The isotherm curves (Figures 3-5) present some characteristics that deserve to be discussed. In a general way the isotherms were similar to the subgroup 4-L type [24], where the sorbent presents a second surface that can be formed during the adsorption process. In present situation, the organic moiety has two chelating sites per pendant group with different steric availability, as represented in the scheme 1. Additionally we have to consider the morphological effects since the samples present a large fraction of small pores with diameter lower than 3 nm, which could make important diffusion effects for both sites, mainly in the low metal ion concentration. All these features can explain the differences between the isotherm plateaus, i.e. the value of the adsorption capacity for the second isotherm plateau was not twice the first one.

Conclusions

The hybrid 3-(1,4-phenylenediamine)propylsilica xerogel was prepared adding two different quantities of organic precursor, 5 and 8 mmol per 22 mmol of TEOS, samples A and B, respectively. However the final organic content was similar for both, 0.6 (A) and 0.5 (B) mmol g-1 of xerogel. The sample A presented a higher thermal stability, surface area and porosity. On the other hand, the lower final organic content and lower thermal stability of the sample B was interpreted considering the formation of oligomeric species during the synthesis. The sample A showed a lower fraction of organics occluded in closed pores, and consequently high organic coverage, i.e. organics in the surface. These characteristics influenced markedly the metal adsorption capacity, making the sample A better metal adsorbent.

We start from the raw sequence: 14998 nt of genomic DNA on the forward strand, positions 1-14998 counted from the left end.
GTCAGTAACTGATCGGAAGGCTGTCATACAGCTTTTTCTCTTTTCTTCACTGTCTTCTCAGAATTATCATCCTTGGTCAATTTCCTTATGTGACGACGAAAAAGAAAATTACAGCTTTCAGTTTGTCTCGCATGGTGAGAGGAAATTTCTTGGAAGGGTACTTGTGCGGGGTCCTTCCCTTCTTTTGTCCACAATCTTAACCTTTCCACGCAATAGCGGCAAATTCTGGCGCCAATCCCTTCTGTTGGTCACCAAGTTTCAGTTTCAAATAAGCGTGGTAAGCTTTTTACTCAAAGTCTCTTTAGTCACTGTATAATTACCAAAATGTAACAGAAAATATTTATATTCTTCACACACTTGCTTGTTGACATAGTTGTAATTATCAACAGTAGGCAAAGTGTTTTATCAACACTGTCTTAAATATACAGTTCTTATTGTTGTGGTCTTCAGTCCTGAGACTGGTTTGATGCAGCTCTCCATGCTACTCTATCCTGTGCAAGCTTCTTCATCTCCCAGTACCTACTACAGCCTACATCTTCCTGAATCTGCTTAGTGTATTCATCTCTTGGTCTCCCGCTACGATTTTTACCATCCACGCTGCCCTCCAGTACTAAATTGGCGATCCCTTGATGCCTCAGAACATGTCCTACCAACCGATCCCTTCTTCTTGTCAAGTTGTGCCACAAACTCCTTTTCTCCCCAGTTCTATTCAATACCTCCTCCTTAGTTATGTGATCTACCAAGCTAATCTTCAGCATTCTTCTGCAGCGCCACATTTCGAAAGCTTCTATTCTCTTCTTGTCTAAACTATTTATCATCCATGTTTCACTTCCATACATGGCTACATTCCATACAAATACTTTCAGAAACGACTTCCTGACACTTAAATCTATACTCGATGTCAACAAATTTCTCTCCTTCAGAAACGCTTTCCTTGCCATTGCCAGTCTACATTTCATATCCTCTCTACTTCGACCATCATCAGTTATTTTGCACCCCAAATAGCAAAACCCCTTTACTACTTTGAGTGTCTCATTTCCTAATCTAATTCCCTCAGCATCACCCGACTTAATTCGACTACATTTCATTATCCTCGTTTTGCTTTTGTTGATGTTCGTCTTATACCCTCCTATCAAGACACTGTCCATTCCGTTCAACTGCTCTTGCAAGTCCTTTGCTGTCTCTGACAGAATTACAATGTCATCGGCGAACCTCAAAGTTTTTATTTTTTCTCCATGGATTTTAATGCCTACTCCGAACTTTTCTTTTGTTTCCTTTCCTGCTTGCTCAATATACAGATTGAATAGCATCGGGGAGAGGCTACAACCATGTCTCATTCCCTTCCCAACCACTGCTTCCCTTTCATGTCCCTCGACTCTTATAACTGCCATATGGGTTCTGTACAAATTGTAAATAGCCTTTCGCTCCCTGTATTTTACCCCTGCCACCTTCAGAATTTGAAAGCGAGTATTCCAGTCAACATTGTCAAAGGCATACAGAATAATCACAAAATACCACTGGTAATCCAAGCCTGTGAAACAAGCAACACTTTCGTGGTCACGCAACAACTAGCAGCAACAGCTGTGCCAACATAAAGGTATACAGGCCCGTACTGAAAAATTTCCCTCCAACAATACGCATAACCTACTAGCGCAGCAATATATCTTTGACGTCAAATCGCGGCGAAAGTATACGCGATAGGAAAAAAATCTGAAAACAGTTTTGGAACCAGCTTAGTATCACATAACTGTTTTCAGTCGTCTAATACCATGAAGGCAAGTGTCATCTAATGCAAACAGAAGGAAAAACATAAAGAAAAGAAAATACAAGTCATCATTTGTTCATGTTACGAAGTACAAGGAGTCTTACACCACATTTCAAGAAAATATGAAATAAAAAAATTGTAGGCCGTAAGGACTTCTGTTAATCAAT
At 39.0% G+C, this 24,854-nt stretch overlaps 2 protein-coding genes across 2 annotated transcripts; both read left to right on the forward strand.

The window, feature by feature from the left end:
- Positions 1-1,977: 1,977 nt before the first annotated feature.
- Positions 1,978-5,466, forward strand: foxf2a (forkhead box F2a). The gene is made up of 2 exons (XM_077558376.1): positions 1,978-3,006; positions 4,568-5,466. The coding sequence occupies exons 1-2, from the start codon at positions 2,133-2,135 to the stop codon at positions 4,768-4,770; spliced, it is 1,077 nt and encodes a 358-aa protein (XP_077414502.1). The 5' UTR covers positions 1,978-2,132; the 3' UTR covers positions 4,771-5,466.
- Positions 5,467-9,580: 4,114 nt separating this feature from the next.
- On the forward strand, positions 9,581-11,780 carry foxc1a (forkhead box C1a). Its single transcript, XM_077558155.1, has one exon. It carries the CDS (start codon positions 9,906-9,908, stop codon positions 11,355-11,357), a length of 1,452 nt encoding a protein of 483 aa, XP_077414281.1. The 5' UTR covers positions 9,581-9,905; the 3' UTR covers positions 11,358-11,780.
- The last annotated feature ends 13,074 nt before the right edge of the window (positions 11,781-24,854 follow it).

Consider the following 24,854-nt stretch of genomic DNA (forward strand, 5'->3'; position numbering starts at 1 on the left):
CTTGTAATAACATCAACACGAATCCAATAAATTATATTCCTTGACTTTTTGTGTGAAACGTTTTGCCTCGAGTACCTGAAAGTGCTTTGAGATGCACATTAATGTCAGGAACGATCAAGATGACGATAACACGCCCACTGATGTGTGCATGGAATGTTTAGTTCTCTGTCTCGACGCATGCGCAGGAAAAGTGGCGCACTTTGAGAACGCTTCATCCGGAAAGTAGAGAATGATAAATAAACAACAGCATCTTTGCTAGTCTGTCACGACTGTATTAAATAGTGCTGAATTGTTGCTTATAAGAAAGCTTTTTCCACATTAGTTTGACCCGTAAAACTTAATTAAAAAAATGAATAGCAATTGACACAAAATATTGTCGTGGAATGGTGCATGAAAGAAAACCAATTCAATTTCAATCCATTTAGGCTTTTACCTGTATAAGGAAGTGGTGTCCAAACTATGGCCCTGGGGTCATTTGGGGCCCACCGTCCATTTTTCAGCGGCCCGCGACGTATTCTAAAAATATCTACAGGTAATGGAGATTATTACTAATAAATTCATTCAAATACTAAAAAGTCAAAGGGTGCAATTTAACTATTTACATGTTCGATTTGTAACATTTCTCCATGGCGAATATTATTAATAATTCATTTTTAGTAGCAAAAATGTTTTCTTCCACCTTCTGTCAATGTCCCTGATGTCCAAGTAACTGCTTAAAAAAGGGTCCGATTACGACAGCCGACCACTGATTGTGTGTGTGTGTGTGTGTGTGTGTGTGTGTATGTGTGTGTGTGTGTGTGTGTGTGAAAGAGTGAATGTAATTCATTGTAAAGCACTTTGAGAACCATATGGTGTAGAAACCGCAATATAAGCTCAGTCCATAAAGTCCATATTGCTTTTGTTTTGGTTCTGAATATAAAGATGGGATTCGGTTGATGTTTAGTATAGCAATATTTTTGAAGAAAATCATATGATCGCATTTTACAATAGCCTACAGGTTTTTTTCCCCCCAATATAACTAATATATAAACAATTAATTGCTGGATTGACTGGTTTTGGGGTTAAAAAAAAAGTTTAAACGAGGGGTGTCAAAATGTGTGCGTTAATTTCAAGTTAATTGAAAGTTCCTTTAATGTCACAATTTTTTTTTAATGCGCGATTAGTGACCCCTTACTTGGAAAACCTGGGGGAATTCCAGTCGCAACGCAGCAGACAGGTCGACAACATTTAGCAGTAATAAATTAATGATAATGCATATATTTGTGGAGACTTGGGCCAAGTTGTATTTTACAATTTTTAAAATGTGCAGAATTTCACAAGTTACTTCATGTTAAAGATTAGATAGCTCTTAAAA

Acknowledgements

We thank to Fapergs (Fundação de Amparo à Pesquisa no Estado do Rio Grande do Sul) and CNPq (Conselho Nacional de Desenvolvimento Científico e Tecnológico, Brasil), for fellowship and financial support.

Recebido em: 14/09/2005

Aceito em: 04/11/2005

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  • *
    Corresponding author: e-mail:
  • Publication Dates

    • Publication in this collection
      06 Feb 2006
    • Date of issue
      2005

    History

    • Accepted
      04 Nov 2005
    • Received
      14 Sept 2005